Fish, of course, is what we think about with seafood, but snow crab, shrimp, lobster, and scallops are all beginning to be important industries as well.
A lot of times, we like to give up on manufacturing. We think we have lost our manufacturing, and we have suffered. My colleagues from my neck of the woods will tell members about that too.
However, we still have a strong manufacturing base, and we still are growing that base. We have a strong Japanese presence in manufacturing, in the auto industry, in my neck of the woods. The Detroit three are still producing: Ford, Chrysler, and General Motors.
Ford, as a matter of fact, in Oakville, is now going to produce a vehicle for the entire world. Think of the opportunities that will represent when we continue to expand our free trade agreements.
The Honda CR-V, in Alliston, which was moved, incidentally, from the United States, will be expanded to Europe.
We are a trading nation, and we all benefit from it. However, there is another that benefits that we can never forget, and that is the consumer. The free market system has created something for the consumer that rivals anything since the beginning of time.
Free trade, I should add, is the engine of the free market system. The unguided hand is released. Businesses can begin to expand, whatever the opportunity.
When we were travelling with our trade committee, I sat beside a businessman on the airplane who told me he saw an opportunity because of the expanded trade in the oyster industry. He was taking those shells and crushing them and had created a whole new industry in fertilizer. He was telling me how many people were employed as a result.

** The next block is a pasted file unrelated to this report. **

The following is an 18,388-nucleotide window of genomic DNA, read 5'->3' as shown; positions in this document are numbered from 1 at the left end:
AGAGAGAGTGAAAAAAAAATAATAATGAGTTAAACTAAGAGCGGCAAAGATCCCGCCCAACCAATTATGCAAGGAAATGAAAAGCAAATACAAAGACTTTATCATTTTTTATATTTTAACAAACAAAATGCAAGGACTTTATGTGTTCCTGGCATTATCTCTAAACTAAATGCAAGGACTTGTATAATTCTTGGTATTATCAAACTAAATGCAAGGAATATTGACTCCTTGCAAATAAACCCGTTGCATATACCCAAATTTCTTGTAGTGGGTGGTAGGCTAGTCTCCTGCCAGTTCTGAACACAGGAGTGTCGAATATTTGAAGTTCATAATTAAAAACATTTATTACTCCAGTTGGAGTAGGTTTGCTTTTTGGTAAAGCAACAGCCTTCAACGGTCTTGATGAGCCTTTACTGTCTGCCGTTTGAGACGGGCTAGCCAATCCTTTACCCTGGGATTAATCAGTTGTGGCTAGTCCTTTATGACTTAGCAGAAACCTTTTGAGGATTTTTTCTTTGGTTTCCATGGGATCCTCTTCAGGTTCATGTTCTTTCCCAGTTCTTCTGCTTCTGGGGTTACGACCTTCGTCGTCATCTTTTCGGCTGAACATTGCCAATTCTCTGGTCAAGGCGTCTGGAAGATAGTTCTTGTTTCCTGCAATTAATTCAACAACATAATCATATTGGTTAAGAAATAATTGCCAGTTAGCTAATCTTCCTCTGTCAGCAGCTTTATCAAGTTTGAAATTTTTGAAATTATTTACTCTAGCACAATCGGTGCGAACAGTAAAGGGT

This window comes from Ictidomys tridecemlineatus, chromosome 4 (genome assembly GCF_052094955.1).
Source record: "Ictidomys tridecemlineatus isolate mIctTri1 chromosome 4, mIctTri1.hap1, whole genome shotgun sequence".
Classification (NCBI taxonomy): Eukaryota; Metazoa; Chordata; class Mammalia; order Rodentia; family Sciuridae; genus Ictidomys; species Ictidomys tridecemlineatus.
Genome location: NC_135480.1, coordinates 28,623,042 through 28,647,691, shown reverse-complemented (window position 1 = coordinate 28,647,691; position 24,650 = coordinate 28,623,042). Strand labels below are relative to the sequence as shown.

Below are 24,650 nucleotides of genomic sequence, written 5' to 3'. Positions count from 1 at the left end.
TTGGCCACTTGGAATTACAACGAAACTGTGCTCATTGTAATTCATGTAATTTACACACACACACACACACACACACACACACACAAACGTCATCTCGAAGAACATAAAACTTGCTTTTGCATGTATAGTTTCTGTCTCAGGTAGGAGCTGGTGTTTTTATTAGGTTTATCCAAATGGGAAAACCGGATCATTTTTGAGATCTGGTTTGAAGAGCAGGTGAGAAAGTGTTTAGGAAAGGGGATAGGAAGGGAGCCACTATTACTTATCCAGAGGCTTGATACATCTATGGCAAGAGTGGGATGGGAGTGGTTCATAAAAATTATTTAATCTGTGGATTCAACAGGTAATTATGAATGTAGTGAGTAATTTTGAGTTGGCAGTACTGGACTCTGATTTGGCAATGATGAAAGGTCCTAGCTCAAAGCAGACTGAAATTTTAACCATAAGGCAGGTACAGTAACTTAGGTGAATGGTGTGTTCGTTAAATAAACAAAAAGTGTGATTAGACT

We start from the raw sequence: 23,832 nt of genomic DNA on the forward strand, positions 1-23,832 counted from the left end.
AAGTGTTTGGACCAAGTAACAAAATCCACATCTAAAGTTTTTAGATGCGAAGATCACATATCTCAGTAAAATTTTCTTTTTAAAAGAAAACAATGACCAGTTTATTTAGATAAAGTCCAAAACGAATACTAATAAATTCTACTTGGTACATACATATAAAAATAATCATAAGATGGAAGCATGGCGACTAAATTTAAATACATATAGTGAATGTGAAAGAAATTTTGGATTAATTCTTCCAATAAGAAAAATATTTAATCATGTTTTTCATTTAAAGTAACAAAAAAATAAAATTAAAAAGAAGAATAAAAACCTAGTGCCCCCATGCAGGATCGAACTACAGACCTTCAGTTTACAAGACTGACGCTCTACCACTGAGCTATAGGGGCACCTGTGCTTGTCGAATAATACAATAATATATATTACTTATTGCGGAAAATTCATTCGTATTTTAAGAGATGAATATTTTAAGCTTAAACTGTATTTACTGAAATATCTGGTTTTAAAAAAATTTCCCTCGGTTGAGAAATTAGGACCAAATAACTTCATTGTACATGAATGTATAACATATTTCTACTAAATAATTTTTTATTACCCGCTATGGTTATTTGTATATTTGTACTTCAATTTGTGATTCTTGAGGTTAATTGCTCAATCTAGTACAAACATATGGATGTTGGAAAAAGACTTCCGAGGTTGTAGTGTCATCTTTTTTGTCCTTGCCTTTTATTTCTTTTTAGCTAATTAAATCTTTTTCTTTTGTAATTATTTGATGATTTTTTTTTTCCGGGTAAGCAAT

That is just one story in so many.
If we think back, in North America, to the turn of the 20th century, 40% of the workforce was on the farm. When that 40% was released, men like Henry Ford began to take their ingenuity and what they had learned on the farm to create a whole new industry. Here is a mechanic, from my neck of the woods, again, in Detroit, Ann Arbor, who created the Ford Motor Company. Along with that came so many other industries. The Goodyear, Goodrich, and Dunlop families all produced tires for the auto industry. The many fuel companies began to produce fuel for that industry. There was transportation, shipping, trains, trucking, and the roads. This is just a small piece of what the auto industry did for the North American market. The average American, the average Canadian, could own an automobile.
Competition ensued as a result of that. We had new companies that started up, with improvements and better cars, and it spread to other sectors.
We mentioned our food industry. We talk so much about food, better farming practices, healthier foods, and lower prices. Today about 10% of what we make is spent on food for the average family.
We could go on and on. I think we all agree that what has transpired as a result of the free market system and the free trade that has ensued has been good. It has been good for Canada, but it has not only been good for Canada; it has been good for the world.
As we close this debate, as we move on to vote, I encourage everyone to strike a yea vote for Bill C-13. Let us get this passed, and let us keep on down the road in a direction that we all know is good for this planet and for everyone who lives here.